BP has increased its share in the $12 billion West Nile Delta gas field in Egypt to above 80 percent after buying a stake from DEA, the energy group owned by Russian billionaire Mikhial Fridman.
Germany-based DEA said it had sold roughly half of its stake in the field and now owns 17.25 percent of the concession deal to develop 5 trillion cubic feet of gas resources and 55 million barrels of condensates.
Fridman appointed in March former BP boss John Browne to head DEA.
The West Nile Delta field is planned to start production in 2017 and to produce 1.2 billion cubic feet per day, around one quarter of Egypt's current gas production.
DEA, which Fridman's LetterOne fund bought from German utility firm RWE earlier this year for $5.1 billion, also holds a minority stake in Egypt's North Alexandria and West Mediterranean Deepwater concessions together with BP.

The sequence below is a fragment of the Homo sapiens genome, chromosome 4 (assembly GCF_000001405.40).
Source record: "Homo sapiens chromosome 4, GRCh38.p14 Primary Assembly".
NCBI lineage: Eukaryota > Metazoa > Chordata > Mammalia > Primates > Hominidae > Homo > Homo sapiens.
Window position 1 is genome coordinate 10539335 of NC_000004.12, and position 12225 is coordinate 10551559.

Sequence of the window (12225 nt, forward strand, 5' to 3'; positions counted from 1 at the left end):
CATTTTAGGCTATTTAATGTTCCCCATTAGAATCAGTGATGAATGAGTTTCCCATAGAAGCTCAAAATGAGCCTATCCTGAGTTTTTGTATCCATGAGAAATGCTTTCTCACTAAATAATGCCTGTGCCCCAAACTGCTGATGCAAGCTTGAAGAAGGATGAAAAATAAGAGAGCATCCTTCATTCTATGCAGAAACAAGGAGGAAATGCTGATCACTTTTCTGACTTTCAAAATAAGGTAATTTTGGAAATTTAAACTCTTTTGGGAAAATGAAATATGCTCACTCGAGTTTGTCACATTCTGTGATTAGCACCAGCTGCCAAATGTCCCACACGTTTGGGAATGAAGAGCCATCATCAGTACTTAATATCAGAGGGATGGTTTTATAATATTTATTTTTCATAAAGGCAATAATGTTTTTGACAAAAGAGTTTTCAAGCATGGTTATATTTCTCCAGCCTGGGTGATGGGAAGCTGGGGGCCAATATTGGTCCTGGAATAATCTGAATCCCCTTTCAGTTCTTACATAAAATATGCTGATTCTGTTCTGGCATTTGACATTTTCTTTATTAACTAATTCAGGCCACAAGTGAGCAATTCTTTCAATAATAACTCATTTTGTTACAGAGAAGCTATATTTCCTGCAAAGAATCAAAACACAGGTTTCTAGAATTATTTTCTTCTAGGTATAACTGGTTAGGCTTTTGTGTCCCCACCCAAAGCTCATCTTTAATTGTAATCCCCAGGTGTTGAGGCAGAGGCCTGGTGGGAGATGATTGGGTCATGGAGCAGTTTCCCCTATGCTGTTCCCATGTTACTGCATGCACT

"The farm down was also used by DEA to work closely with partner BP to restructure the partnerships agreements to maximise the speed of decision making," DEA said in a statement.
While the increased stake in the field offers BP a strong return of around 15 percent and important resources, the risk associated with Egypt remains high, Deutsche Bank said in a note.
"DEA's decision to sell down, whilst described as reflecting a desire to diversify risk, may however raise questions on the strength of the absolute economics associated with the Egyptian project whilst also clearly emphasising the political risk associated with developments in the region."